It has become so painfully obvious that a proper monitoring system is needed that BAAQMB has recently made some theatrical gestures by putting a solitary monitor of the wrong type blocks away that operates at sporadic times. So far the results are inconclusive and I saw no reason to trust anything about the project. They gave $25,000 of taxpayer money to local activists who in desperation and with good intention purchased EPA approved roof-top air collectors which immediately showed dangerous levels of manganese and nickel. The BAAQMB sat on the information and then quietly rejected the findings as being “unprofessional.”
West Berkeley residents have come to believe that BAAQMB’s main job is to diffuse public complaints while promoting the false impression that they are protecting the health of the public. Many union workers came to say how badly they need the good paying jobs but most of them live elsewhere and drive to the plant. Complaints seem to be less lately but since the plant is running at half capacity with 300 workers the air might be better because of the economic downturn.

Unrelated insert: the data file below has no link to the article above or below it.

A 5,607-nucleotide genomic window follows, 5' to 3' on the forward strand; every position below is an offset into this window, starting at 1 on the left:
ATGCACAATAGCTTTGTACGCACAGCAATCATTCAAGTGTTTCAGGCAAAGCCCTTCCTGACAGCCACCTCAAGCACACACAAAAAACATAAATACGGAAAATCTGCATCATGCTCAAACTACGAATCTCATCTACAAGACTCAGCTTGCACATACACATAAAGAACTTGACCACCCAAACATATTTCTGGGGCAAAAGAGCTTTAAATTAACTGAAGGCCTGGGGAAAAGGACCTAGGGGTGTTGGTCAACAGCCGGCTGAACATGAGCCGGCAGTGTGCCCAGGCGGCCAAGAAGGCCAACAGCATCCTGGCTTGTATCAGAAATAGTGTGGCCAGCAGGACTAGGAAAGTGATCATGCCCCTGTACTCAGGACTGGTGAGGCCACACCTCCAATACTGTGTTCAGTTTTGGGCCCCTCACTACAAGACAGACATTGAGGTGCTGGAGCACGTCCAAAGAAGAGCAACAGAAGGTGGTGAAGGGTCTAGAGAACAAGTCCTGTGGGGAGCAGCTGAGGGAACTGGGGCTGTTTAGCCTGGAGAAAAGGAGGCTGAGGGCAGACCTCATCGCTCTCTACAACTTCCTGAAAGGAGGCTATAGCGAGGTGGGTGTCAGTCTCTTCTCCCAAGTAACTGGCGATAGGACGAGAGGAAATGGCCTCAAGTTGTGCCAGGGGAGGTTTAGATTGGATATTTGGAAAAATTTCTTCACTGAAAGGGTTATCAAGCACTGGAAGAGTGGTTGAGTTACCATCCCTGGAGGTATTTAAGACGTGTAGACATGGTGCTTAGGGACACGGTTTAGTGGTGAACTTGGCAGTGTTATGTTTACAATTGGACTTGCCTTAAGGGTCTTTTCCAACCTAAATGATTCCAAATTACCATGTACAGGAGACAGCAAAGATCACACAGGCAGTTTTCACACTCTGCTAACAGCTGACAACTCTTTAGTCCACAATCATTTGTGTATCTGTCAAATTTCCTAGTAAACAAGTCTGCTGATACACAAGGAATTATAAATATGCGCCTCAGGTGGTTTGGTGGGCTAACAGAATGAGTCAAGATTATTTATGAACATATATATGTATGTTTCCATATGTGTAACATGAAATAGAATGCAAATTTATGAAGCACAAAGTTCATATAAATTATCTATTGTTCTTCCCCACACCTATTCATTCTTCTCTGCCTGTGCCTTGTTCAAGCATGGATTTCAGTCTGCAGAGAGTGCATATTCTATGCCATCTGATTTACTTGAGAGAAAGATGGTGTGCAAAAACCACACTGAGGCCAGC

One cannot ignore the blatant and corrupt incompetence by government in this matter. PSC’s public relations firm is owned and operated by two former Democrats, Elizabeth Jewell and Dion Aroner, former state representative for this district, who could be seen coordinating speakers and signs supporting the foundry at the ZAB meeting.